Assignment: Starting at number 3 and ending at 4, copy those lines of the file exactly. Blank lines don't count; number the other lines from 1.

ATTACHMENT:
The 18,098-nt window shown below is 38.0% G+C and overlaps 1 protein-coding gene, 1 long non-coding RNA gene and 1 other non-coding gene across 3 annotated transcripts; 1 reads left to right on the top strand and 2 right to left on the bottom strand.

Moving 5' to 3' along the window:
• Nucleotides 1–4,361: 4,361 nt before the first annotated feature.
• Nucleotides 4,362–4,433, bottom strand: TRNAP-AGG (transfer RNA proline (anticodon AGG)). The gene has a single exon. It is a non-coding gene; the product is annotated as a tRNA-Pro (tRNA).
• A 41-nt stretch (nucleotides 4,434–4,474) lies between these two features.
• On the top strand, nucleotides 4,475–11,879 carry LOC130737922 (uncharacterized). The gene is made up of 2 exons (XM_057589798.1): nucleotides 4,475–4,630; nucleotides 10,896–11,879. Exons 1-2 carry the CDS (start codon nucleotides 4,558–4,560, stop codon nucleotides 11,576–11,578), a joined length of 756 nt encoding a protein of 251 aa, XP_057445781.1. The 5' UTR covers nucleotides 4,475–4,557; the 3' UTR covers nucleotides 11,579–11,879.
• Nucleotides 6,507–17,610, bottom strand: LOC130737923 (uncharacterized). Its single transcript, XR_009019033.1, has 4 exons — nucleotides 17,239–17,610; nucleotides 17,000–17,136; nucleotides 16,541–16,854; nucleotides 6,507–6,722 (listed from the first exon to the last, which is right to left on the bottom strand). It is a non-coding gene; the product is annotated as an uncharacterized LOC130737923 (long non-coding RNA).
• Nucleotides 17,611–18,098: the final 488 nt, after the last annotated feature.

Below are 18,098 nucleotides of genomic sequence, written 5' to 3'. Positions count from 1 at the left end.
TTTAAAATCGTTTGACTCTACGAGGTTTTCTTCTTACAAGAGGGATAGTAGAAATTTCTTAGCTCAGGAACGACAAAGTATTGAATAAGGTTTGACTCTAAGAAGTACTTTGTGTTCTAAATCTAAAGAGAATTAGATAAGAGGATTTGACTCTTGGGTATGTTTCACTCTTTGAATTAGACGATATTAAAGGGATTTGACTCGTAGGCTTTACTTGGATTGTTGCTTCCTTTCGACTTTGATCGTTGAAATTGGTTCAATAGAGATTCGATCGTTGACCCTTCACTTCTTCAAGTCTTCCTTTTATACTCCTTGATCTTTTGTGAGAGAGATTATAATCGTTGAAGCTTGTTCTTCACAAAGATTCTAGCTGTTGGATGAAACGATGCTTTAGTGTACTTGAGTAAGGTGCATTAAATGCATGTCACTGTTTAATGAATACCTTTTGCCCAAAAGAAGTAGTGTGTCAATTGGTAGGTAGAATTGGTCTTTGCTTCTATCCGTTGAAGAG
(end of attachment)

• Nucleotides 1–4,361: 4,361 nt before the first annotated feature.
• Nucleotides 4,362–4,433, bottom strand: TRNAP-AGG (transfer RNA proline (anticodon AGG)). The gene has a single exon. It is a non-coding gene; the product is annotated as a tRNA-Pro (tRNA).